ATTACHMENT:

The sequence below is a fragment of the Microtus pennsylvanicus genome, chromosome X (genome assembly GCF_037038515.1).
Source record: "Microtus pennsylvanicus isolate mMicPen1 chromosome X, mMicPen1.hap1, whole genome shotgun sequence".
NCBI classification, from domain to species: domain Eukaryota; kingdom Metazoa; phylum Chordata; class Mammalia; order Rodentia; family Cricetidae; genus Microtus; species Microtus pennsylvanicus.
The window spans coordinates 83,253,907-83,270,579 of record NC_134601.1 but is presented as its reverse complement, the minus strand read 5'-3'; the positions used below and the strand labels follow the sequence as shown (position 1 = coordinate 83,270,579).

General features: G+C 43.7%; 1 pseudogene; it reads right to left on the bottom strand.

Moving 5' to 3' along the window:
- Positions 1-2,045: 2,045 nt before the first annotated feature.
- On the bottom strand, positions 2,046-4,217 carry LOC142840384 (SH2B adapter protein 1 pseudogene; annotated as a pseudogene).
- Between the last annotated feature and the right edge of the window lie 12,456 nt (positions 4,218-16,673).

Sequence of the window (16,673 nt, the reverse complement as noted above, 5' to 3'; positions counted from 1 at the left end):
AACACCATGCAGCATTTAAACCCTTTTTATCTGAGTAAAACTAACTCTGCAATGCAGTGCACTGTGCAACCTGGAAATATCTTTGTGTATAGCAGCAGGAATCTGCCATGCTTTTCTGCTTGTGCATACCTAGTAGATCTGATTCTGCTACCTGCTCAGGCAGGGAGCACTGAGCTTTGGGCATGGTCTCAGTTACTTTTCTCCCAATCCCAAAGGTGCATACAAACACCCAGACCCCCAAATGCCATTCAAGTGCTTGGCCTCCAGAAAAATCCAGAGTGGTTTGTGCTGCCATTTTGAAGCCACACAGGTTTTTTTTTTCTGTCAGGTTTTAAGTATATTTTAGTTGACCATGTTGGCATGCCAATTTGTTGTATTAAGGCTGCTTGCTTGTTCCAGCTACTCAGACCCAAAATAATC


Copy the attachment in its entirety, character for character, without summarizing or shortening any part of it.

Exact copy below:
The sequence below is a fragment of the Microtus pennsylvanicus genome, chromosome X (genome assembly GCF_037038515.1).
Source record: "Microtus pennsylvanicus isolate mMicPen1 chromosome X, mMicPen1.hap1, whole genome shotgun sequence".
NCBI classification, from domain to species: domain Eukaryota; kingdom Metazoa; phylum Chordata; class Mammalia; order Rodentia; family Cricetidae; genus Microtus; species Microtus pennsylvanicus.
The window spans coordinates 83,253,907-83,270,579 of record NC_134601.1 but is presented as its reverse complement, the minus strand read 5'-3'; the positions used below and the strand labels follow the sequence as shown (position 1 = coordinate 83,270,579).

General features: G+C 43.7%; 1 pseudogene; it reads right to left on the bottom strand.

Moving 5' to 3' along the window:
- Positions 1-2,045: 2,045 nt before the first annotated feature.
- On the bottom strand, positions 2,046-4,217 carry LOC142840384 (SH2B adapter protein 1 pseudogene; annotated as a pseudogene).
- Between the last annotated feature and the right edge of the window lie 12,456 nt (positions 4,218-16,673).

Sequence of the window (16,673 nt, the reverse complement as noted above, 5' to 3'; positions counted from 1 at the left end):
AACACCATGCAGCATTTAAACCCTTTTTATCTGAGTAAAACTAACTCTGCAATGCAGTGCACTGTGCAACCTGGAAATATCTTTGTGTATAGCAGCAGGAATCTGCCATGCTTTTCTGCTTGTGCATACCTAGTAGATCTGATTCTGCTACCTGCTCAGGCAGGGAGCACTGAGCTTTGGGCATGGTCTCAGTTACTTTTCTCCCAATCCCAAAGGTGCATACAAACACCCAGACCCCCAAATGCCATTCAAGTGCTTGGCCTCCAGAAAAATCCAGAGTGGTTTGTGCTGCCATTTTGAAGCCACACAGGTTTTTTTTTTCTGTCAGGTTTTAAGTATATTTTAGTTGACCATGTTGGCATGCCAATTTGTTGTATTAAGGCTGCTTGCTTGTTCCAGCTACTCAGACCCAAAATAATC